SLO residents flock to the beach to take advantage of SLO’s warm winter weather.
Photo by Allison Turner / Cuestonian Opinion Editor
By Allison Turner
San Luis Obispo, the city Oprah Winfrey once deemed the “happiest city in America,” finds itself in an interesting situation.
Situated on the central coast, nearly equidistant from San Francisco and Los Angeles, this city offers a unique blend of the laid back yet technological “NorCal” and the bustling and often avant-garde “SoCal”.
Yet despite getting to experience the best of both worlds, “slocals” and millennials like myself routinely find ourselves always wanting more – more sun, more rain, more choices of trendy restaurants – we’re insatiable.
We’re spoiled, there’s no doubt about it. San Luis Obispo’s residents live relatively charmed lives, compared to other parts of the country.
San Luis Obispo has an abundance of health-oriented dining options, an average daytime temperature of 71 degrees in May, and about 4 state beaches within a 15 minute drive.
Lately, I’ve found myself a victim of what I refer to as the San Luis Bubble crisis – an incident where SLO natives, like myself, start to take the above-mentioned benefits of this city for granted.
I’ve been increasingly aware of this as I look forward to graduation and moving to a new city. I was looking for new people to meet, even warmer weather, and a bigger city with more activities to fill the time between work and school.
What I hadn’t realized is that I’ve had all of those things for the past 20 years and I had just become blind to them all.
San Luis Obispo has a population of roughly 45,500 permanent residents, according to the SLO Chamber of Commerce. When adding in around 21,000 Cal Poly students the number jumps to 66,500 people.
If you talked to one stranger everyday it would take you about 182 years to meet everyone in San Luis Obispo.
For “slocals” like me who only talk to the same handful of people everyday and complain that this town is too small, maybe we need to adjust our perspective and leave our comfort zones more often.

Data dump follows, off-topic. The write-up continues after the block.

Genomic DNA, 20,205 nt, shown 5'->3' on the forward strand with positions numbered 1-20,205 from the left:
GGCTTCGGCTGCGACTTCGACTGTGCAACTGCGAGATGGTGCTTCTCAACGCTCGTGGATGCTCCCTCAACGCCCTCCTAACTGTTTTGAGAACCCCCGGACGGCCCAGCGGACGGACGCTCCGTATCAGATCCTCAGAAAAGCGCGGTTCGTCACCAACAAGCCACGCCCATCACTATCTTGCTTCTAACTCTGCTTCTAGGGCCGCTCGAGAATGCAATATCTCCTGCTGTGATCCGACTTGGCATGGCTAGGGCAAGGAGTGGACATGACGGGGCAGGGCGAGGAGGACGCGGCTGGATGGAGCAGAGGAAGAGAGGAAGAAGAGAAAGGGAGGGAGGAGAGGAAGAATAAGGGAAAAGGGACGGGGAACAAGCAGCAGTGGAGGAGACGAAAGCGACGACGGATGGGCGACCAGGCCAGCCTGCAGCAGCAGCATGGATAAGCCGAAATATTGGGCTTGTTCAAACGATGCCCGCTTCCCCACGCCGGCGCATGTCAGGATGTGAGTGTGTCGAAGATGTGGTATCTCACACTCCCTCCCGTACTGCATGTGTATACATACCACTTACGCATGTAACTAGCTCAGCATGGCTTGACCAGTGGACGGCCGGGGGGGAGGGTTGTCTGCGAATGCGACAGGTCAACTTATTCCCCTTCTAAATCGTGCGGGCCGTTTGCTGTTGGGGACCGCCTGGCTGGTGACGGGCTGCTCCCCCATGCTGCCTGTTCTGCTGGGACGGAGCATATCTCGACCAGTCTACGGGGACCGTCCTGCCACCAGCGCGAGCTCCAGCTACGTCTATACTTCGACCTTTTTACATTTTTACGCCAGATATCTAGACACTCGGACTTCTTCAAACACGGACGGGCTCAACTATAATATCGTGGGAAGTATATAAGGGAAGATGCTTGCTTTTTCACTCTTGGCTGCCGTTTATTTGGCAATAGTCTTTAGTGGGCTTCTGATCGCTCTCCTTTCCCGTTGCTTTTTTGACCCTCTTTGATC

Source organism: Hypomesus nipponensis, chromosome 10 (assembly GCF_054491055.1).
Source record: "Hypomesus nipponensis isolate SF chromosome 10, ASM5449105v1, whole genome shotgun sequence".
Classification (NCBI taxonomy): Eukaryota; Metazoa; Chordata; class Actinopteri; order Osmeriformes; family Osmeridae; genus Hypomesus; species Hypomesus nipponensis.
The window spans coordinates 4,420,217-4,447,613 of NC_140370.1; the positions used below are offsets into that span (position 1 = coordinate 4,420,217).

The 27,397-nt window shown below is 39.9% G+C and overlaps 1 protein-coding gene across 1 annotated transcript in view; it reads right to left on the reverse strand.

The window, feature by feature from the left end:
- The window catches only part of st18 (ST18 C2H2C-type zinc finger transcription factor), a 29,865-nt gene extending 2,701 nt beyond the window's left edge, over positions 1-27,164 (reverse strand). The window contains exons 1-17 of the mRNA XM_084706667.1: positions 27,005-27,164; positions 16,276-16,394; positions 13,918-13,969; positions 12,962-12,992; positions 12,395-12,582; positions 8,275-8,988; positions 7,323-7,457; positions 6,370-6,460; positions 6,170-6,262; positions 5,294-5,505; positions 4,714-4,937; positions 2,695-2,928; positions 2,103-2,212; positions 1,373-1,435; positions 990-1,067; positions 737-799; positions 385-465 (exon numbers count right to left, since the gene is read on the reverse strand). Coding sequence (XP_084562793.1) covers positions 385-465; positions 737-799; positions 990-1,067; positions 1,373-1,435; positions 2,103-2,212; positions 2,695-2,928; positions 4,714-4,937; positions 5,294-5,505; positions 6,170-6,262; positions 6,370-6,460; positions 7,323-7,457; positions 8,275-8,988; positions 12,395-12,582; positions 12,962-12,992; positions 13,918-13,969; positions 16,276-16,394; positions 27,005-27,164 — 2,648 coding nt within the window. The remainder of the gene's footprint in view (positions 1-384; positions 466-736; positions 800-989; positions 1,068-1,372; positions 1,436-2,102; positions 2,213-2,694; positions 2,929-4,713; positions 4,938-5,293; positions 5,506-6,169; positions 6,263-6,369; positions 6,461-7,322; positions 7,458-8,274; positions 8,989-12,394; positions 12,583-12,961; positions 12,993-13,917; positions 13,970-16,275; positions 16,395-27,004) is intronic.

Speaking of comfort zones, residents here are consistently spoiled by our moderate year-round weather. The average yearly daytime temperature for San Luis Obispo is 70 degrees.
Our neighbors in Oregon have an average daytime temperature of 62 degrees, and those living in Arizona face an average of 87 degrees, according to U.S. Climate Data.
Maybe instead of complaining that it’s not as warm as we would like it to be for visiting the beach in April we should be grateful we can still comfortably visit one of the many beaches near us in December.
And if residents are looking for a way to enjoy the overall beautiful weather, San Luis Obispo offers numerous activities.
The city has a something for all ages – a thriving downtown nightlife, museums and galleries, restaurants that span nearly every type of cuisine, movie theaters and countless venues hosting live entertainment, and plenty of hiking trails – many of which have a coastal view.
The Chamber of commerce uses all of the things we complain about and more to market the city as an ideal place to live, work, and play stating “San Luis Obispo offers a sunny and mild climate all year long, great educational systems, easy access to an active lifestyle, a vibrant cultural scene, clean air, low crime rates, no traffic headaches, a bike and pedestrian friendly community and exceptional healthcare.”